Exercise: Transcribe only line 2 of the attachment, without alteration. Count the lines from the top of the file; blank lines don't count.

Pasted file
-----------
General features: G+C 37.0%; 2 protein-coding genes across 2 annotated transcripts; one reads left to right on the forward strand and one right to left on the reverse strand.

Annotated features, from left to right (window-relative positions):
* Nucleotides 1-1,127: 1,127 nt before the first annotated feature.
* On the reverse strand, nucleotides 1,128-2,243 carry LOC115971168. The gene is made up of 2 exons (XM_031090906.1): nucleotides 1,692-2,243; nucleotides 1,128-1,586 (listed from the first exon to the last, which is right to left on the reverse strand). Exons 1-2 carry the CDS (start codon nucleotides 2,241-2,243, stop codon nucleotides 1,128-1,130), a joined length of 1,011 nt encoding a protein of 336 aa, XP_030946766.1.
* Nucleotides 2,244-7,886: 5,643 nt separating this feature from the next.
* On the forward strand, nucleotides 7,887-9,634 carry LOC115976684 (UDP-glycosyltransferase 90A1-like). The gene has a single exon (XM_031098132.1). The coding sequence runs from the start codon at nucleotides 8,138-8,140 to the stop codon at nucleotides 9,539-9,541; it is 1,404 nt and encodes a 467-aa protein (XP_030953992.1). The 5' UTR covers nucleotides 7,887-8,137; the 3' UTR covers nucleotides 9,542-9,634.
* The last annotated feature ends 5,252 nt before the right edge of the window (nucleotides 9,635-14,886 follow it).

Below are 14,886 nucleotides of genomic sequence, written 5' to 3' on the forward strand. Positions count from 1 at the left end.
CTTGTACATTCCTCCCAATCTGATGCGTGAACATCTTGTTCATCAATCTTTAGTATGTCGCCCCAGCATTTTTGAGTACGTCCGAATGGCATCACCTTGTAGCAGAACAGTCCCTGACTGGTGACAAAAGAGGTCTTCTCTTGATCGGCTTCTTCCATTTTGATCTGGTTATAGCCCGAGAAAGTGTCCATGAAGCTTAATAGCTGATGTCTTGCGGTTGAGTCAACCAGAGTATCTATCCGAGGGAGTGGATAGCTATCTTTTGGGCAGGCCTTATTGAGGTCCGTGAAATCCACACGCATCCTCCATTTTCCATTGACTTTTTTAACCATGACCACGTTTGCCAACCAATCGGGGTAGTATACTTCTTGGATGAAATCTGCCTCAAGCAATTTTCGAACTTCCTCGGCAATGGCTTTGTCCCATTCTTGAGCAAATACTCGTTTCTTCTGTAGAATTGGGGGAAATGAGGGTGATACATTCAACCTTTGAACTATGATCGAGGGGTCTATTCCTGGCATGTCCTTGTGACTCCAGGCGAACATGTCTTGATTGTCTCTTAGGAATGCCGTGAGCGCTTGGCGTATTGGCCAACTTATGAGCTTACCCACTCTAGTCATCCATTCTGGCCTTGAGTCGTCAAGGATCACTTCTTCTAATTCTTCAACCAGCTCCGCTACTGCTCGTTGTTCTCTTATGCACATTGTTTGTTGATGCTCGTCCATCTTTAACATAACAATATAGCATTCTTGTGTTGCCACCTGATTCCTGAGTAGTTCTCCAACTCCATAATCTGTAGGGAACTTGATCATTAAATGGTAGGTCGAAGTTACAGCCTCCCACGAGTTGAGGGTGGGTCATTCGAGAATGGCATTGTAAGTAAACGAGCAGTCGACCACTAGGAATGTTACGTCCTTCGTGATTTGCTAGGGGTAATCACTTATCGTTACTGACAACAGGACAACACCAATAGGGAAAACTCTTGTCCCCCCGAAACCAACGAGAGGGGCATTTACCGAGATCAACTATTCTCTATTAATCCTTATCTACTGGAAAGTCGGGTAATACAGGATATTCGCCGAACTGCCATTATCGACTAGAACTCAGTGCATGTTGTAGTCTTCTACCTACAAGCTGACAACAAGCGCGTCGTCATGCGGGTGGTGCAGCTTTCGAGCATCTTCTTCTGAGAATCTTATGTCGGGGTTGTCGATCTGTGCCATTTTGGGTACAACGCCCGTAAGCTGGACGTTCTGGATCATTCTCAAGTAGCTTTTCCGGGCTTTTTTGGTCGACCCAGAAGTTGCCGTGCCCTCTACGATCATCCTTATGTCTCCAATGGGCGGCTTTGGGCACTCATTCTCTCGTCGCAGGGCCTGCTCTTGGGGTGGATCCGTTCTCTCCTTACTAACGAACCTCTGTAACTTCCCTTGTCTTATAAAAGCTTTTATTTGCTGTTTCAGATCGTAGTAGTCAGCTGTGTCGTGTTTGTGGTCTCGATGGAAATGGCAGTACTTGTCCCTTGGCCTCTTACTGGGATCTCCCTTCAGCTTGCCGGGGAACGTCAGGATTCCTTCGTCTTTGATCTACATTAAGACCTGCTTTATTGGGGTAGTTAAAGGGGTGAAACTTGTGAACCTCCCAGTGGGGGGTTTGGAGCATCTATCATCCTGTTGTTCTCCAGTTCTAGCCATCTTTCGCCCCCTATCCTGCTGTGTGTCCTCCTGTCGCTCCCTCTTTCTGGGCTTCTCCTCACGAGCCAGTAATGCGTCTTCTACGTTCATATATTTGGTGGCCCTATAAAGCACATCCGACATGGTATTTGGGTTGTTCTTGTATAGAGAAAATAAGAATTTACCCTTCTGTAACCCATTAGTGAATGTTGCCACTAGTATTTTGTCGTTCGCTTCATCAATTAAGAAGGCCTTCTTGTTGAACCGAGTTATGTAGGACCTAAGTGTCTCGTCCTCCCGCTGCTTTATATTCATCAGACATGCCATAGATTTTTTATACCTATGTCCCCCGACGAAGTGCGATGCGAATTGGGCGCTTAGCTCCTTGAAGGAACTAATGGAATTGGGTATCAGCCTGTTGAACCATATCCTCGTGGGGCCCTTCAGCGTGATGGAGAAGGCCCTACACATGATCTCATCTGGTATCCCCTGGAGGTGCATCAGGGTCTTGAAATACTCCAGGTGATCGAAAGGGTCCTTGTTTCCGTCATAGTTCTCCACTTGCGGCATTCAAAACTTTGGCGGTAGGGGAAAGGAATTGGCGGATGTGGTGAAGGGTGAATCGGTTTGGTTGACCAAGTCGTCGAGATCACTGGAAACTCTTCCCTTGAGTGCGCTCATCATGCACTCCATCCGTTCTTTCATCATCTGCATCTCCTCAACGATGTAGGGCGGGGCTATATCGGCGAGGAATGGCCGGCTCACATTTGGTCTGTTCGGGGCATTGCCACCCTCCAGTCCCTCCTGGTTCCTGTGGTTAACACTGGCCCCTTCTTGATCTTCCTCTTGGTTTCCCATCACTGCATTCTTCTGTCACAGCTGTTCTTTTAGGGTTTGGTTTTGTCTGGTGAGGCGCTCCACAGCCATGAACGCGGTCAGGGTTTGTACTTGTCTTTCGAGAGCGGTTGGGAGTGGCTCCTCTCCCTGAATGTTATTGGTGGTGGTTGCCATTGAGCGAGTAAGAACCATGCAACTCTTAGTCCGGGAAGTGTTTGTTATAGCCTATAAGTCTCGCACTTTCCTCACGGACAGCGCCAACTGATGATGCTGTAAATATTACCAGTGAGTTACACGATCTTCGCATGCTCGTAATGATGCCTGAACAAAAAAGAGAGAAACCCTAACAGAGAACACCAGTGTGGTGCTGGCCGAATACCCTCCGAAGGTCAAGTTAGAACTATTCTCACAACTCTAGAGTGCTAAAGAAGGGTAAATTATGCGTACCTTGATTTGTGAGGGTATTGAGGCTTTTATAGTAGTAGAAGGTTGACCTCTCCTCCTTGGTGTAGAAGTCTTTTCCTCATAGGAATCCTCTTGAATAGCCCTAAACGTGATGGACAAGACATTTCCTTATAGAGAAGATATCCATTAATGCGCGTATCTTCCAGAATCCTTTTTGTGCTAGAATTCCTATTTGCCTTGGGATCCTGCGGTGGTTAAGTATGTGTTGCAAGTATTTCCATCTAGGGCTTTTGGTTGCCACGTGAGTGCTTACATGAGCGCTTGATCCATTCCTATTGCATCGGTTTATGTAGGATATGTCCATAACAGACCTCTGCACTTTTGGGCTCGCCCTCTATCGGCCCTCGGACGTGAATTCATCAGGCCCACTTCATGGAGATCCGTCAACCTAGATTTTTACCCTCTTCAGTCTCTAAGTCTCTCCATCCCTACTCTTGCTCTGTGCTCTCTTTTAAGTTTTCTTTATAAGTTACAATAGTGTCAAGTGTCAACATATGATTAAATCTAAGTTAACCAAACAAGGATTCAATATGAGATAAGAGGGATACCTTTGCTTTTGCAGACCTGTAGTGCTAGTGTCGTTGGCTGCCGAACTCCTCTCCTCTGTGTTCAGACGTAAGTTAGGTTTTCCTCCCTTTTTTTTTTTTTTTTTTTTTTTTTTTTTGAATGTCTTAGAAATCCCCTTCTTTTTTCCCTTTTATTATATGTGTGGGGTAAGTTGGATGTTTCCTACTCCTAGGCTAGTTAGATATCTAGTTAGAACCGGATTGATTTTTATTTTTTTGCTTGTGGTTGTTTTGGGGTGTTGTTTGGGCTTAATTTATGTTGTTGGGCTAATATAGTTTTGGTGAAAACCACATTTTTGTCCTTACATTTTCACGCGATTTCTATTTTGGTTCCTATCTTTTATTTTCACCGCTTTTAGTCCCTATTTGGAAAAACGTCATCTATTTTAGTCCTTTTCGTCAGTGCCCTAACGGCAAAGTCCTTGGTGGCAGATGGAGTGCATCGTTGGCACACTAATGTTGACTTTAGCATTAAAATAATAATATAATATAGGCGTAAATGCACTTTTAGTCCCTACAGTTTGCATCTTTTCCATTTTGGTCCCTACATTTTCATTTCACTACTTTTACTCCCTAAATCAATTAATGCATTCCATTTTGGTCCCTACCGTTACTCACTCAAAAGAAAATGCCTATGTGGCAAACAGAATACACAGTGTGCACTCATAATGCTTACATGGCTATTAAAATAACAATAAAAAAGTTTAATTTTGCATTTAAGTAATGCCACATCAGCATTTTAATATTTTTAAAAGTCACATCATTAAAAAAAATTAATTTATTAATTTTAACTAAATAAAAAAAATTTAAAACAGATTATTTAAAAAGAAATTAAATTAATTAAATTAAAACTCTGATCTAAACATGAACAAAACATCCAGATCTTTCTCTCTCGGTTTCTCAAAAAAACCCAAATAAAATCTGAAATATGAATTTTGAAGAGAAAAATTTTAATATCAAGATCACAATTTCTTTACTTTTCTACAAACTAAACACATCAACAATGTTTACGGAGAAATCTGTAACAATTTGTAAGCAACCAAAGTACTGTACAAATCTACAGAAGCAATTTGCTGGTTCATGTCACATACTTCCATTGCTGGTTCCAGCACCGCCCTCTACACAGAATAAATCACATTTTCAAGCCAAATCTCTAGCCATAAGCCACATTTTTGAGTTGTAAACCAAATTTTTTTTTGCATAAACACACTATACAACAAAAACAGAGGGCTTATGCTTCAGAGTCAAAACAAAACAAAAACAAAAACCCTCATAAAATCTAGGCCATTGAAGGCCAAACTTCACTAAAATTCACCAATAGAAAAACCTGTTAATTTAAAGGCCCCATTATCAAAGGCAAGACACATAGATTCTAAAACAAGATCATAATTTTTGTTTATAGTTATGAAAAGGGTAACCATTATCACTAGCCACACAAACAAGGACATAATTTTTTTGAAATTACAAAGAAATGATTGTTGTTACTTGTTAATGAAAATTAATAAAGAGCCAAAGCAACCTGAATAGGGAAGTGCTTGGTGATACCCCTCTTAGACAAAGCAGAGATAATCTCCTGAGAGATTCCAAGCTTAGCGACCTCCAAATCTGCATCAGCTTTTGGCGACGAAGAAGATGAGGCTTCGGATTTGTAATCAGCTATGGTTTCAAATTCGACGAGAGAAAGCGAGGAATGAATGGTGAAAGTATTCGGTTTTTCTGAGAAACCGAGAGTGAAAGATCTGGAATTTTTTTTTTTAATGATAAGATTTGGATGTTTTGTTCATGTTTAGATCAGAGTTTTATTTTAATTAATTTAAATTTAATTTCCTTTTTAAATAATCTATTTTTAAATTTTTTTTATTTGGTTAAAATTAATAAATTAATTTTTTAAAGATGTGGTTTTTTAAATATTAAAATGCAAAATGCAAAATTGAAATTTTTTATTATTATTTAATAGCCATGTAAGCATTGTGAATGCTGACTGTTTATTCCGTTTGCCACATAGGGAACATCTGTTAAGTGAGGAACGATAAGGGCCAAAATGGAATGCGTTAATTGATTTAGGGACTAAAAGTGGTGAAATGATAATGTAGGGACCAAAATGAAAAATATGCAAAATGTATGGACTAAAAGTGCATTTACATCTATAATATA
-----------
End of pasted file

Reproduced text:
Annotated features, from left to right (window-relative positions):